Isaac Asimov and Chess

Isaac Asimov was born on January 2, 1920. In his lifetime, he wrote 470 books.   Some of his science fiction stories mentioned chess.

One of his first science fiction stories, Nightfall, written in 1941, contains a reference to chess. A multi-chess board was set up and a six-member game was started.   "The men about the table had brought out a multi-chess board and started a six member game. Moves were made rapidly and in silence. All eyes bent in furious concentration on the board."   In 1968, the Science Fiction Writers of America voted Nightfall the best science fiction short story ever written. When the book was expanded into a novel, multi-chess had been changed to stochastic chess.

His first published novel, Pebble in the Sky, published in 1950, propelled a man thousands of years into the future. The only thing that did not change, after thousands of years, was the game of chess. The novel also mentioned variants of chess such as 3-D chess, and chess played with dice.

“Chess, somehow, hadn’t changed, except for the names of the pieces. It was as he remembered it, and therefore it was always a comfort to him. At least, in this one respect, his poor memory did not play him false.  Grew told him of variations of chess. There was fourhanded chess, in which each player had a board, touching each other at the corners, with a fifth board filling the hollow in the center as a common No Man’s Land. There were three-dimensional chess games in which eight transparent boards were placed one over the other and in which each piece moved in three dimensions as they formerly moved in two, and in which the number of pieces and pawns were doubled, the win coming only when a simultaneous check of both enemy kings occurred. There were even the popular varieties, in which the original position of the chessmen were decided by throws of the dice, or where certain squares conferred advantages or disadvantages to the pieces upon them, or where new pieces with strange properties were introduced.  But chess itself, the original and unchangeable, was the same--and the tournament between Schwartz and Grew had completed its first fifty games.   They used a "night-board," one that glowed in the darkness in a checkered blue-and-orange glimmer. The pieces, ordinary lumpish figures of a reddish clay in the sunlight, were metamorphosed at night. Half were bathed in a creamy whiteness that lent them the look of cold and shining porcelain, and the others sparked in tiny glitters of red.”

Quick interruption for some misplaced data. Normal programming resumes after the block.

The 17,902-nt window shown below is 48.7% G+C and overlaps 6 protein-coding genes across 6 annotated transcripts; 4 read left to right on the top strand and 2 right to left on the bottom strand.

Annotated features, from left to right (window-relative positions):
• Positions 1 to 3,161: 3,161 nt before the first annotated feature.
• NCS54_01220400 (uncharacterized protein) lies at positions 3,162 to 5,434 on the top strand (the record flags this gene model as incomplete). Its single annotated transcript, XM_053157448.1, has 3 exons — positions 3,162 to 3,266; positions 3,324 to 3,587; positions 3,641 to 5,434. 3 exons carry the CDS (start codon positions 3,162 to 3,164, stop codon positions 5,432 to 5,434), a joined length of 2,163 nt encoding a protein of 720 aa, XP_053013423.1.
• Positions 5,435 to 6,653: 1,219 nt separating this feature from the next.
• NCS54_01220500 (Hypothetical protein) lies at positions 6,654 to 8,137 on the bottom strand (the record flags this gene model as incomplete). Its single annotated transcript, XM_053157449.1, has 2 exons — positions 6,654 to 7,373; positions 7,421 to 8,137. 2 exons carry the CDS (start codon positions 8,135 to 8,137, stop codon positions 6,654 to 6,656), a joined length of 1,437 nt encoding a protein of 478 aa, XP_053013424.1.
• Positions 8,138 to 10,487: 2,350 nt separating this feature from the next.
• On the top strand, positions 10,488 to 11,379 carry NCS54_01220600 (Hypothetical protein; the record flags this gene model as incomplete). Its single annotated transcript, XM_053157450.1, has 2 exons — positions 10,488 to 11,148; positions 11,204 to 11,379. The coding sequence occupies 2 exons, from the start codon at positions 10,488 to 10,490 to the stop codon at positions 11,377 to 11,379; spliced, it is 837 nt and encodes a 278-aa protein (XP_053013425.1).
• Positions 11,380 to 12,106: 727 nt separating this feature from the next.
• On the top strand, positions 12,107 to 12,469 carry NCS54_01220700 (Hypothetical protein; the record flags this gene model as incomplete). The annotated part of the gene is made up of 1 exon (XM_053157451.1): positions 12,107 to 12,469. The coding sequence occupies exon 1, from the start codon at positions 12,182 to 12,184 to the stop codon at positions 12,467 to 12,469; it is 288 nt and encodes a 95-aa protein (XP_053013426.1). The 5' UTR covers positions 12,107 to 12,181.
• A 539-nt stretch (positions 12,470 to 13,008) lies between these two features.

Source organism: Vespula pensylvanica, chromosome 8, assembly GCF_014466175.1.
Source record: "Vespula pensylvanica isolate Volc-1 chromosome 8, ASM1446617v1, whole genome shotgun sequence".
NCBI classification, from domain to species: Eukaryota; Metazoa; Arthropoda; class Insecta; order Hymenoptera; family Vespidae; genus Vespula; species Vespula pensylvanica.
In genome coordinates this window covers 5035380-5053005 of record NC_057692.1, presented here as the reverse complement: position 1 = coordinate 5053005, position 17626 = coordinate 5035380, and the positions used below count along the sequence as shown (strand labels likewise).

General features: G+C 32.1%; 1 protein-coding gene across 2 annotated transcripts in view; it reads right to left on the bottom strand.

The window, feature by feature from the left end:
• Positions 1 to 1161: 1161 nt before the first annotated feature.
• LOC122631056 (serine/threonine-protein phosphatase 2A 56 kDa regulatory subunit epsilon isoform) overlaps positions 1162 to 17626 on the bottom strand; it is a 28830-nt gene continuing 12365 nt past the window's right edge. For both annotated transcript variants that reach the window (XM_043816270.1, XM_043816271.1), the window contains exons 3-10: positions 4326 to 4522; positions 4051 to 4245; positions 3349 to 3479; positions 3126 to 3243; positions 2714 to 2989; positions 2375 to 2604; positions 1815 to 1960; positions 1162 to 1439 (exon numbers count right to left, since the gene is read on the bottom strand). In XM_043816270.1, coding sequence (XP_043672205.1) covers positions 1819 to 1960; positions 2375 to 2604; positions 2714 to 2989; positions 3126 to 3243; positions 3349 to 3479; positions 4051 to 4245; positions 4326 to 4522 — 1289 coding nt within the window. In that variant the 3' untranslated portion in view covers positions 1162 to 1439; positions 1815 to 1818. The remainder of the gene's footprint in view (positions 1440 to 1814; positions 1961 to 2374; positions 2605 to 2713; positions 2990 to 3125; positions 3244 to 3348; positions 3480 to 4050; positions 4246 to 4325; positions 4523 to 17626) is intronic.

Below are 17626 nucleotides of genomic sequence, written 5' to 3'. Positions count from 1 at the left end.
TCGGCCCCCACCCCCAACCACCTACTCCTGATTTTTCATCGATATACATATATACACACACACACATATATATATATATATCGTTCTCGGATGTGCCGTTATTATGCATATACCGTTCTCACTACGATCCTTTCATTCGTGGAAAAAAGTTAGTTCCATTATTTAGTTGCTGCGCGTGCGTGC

Asimov mentioned chess in his 1950 short story, Legal Rites.  “Every night we sat up together. When we didn’t play pinochle or chess or cribbage, we just sat and talked over the news of the day. I still have the book we used to keep records of the chess and pinochle games. Zeb made the entries himself, in his own handwriting.”